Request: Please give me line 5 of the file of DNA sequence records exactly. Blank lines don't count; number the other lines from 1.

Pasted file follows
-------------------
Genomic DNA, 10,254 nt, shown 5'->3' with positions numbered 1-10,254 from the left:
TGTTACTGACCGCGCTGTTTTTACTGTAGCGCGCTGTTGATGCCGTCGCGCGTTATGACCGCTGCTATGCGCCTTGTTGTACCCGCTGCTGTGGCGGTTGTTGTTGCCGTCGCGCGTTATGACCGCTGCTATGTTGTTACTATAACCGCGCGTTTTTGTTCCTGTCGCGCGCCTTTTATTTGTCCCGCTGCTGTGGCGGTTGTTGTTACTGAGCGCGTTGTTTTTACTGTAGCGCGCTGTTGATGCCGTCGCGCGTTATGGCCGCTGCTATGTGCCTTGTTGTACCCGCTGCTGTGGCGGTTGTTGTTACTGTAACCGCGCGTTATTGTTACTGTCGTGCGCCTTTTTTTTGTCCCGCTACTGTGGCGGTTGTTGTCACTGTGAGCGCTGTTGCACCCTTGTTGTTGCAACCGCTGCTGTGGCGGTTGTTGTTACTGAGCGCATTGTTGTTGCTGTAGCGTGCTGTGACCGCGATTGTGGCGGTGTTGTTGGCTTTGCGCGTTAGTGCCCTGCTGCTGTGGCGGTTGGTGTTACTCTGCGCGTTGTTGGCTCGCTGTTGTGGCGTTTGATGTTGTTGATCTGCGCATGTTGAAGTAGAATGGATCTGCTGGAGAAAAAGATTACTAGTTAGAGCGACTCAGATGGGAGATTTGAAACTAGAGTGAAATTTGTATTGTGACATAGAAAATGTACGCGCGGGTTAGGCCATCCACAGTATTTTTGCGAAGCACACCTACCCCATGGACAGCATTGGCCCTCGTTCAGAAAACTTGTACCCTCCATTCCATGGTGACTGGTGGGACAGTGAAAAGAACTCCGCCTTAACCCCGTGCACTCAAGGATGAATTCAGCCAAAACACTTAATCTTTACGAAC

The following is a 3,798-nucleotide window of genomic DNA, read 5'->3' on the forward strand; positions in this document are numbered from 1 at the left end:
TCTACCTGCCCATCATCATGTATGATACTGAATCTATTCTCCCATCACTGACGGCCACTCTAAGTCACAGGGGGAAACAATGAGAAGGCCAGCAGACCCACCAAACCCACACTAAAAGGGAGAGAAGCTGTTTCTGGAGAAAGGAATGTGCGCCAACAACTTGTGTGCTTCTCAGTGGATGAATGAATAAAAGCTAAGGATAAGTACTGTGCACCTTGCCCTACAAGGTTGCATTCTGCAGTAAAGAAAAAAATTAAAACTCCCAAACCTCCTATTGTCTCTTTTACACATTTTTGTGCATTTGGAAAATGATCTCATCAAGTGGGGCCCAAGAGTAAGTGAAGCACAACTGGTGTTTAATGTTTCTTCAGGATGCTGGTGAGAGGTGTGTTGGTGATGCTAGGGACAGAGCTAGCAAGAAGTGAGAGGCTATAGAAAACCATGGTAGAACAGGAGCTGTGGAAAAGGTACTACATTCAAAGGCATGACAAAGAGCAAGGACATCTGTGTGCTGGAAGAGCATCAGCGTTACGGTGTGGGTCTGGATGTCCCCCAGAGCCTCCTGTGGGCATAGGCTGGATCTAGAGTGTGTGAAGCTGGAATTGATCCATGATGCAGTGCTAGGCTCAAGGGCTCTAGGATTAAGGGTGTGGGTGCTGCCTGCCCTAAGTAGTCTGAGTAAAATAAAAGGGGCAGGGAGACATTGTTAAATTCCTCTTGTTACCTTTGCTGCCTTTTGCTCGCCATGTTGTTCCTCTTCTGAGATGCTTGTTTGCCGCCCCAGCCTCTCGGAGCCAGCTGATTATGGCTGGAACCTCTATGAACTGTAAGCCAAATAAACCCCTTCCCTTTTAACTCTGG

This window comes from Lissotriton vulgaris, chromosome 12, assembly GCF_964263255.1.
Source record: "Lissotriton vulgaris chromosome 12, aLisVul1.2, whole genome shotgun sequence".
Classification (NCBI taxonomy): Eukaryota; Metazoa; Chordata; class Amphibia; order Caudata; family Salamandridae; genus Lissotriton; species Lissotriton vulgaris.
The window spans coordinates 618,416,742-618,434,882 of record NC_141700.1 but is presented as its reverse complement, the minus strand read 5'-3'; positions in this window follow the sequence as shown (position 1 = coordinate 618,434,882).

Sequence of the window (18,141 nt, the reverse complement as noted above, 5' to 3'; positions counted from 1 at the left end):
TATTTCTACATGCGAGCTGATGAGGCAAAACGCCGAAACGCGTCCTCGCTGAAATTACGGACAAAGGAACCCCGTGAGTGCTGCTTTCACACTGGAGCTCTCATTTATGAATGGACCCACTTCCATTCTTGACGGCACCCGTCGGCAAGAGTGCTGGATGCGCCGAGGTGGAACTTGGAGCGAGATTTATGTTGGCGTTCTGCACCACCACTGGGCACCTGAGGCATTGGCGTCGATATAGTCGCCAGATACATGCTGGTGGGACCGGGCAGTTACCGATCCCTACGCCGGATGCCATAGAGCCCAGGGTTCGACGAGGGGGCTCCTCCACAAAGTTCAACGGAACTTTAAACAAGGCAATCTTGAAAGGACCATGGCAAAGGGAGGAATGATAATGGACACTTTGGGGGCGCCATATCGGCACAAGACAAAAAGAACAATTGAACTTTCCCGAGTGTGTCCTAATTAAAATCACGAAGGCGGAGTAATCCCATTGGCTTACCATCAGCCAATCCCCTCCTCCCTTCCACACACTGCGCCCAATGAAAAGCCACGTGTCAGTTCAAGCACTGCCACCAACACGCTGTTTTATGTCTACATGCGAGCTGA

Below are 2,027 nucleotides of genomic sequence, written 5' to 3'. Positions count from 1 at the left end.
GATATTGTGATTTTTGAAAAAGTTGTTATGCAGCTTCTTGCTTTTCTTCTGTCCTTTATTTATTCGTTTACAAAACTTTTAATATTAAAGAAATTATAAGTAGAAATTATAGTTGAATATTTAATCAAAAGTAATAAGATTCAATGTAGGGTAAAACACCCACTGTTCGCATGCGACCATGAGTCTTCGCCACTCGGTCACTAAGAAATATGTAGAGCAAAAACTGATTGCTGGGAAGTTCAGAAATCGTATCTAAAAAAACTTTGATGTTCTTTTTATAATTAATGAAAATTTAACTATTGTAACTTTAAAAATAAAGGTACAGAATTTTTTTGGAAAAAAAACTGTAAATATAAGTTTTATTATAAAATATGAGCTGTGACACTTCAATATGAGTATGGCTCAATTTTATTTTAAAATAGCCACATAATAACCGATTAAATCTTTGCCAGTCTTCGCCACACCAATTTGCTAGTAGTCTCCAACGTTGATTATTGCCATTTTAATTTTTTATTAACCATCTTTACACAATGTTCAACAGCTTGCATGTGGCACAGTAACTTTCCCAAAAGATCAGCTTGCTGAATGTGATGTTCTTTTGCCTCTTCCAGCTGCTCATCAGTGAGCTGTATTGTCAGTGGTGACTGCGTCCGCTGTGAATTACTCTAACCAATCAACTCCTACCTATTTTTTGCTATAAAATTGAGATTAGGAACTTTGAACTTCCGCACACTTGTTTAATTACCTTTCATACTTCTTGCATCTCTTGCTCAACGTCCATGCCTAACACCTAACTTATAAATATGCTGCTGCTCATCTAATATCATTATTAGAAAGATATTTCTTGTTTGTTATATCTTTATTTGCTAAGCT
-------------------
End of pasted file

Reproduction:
This window comes from Lissotriton vulgaris, chromosome 12, assembly GCF_964263255.1.